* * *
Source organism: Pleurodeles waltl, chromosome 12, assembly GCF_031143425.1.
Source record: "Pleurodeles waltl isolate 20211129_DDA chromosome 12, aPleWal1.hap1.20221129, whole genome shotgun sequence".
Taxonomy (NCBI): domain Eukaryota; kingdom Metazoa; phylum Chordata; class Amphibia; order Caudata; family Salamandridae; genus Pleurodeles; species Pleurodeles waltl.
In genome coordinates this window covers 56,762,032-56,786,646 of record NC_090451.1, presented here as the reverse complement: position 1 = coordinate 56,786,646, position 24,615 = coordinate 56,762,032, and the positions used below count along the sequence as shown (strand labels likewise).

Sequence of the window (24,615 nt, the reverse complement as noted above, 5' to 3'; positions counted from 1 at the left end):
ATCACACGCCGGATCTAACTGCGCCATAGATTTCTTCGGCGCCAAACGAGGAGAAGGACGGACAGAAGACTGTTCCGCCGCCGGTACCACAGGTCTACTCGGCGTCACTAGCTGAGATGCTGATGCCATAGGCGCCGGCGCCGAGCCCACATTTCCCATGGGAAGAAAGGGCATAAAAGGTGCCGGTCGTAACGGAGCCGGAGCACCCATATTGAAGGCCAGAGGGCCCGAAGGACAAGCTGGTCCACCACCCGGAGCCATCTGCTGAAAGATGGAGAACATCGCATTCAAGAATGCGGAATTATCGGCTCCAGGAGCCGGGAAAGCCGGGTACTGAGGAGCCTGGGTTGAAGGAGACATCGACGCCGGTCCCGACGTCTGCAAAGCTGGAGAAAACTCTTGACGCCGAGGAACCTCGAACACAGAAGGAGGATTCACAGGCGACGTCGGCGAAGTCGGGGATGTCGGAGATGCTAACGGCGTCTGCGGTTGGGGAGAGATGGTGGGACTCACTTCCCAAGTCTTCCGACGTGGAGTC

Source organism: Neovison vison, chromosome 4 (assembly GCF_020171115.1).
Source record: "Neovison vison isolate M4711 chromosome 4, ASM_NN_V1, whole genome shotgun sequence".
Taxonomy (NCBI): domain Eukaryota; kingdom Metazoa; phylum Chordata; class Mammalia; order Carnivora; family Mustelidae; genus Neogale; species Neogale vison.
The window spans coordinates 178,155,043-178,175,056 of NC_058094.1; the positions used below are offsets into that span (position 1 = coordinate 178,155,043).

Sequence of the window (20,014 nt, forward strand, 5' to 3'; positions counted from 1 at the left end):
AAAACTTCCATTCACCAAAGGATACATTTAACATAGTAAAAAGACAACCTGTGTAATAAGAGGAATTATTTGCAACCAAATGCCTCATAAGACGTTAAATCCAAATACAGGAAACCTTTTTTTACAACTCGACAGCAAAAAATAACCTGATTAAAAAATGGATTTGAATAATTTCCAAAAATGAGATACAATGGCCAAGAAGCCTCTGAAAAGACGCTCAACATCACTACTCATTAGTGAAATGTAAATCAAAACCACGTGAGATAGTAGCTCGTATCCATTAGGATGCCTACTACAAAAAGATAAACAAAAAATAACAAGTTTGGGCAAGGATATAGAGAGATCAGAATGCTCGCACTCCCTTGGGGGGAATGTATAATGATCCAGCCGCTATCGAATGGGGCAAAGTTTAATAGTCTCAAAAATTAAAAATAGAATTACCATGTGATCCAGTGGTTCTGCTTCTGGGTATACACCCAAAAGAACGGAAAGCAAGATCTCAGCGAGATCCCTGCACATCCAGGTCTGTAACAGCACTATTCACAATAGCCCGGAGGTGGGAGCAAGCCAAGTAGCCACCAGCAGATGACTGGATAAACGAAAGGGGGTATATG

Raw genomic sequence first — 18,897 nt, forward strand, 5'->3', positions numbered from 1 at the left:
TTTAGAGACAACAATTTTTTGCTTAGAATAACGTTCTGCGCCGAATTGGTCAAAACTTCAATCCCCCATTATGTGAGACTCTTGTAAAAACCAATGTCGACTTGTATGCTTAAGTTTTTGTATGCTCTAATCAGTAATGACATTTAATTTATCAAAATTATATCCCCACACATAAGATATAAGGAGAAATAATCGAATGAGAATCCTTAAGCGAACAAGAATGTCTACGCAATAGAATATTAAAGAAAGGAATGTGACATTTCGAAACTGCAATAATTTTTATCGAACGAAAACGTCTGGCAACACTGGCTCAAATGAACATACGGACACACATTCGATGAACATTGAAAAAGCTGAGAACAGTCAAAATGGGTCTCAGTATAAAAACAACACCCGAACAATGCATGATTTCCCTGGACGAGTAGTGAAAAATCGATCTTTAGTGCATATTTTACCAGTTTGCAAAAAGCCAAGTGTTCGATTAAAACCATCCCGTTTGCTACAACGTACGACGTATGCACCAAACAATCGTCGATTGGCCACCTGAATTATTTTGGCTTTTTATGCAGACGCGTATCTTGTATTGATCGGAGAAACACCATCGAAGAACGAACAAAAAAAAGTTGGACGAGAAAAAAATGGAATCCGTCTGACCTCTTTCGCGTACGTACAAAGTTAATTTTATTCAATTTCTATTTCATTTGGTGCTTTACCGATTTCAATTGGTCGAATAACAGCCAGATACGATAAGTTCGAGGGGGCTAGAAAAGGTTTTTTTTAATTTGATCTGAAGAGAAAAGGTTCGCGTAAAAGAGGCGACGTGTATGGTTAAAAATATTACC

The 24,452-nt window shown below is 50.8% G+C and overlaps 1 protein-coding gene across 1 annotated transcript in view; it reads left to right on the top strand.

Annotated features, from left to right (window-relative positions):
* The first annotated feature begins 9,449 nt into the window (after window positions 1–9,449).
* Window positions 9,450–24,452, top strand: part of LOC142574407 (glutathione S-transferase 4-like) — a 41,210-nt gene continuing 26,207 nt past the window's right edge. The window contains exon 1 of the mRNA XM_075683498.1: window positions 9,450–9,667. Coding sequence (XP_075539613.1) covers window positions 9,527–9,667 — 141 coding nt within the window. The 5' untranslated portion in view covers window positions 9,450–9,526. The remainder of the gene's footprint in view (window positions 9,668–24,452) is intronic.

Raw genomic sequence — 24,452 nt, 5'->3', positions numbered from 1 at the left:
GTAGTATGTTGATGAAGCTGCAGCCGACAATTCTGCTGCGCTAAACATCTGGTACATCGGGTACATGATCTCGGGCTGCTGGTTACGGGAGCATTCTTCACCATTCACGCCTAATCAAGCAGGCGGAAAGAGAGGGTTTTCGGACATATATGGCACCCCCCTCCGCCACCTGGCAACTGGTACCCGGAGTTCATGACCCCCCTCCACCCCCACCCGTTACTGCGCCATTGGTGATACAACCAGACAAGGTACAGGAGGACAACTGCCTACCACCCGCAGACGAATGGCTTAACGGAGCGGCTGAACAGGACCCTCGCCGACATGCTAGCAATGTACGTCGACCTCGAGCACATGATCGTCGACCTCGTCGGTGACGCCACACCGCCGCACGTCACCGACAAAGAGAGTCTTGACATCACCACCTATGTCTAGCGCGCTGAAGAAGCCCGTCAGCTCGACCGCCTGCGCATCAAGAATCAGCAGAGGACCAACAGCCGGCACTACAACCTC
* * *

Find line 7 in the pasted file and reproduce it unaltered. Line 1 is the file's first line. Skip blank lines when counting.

Source organism: Neovison vison, chromosome 4 (assembly GCF_020171115.1).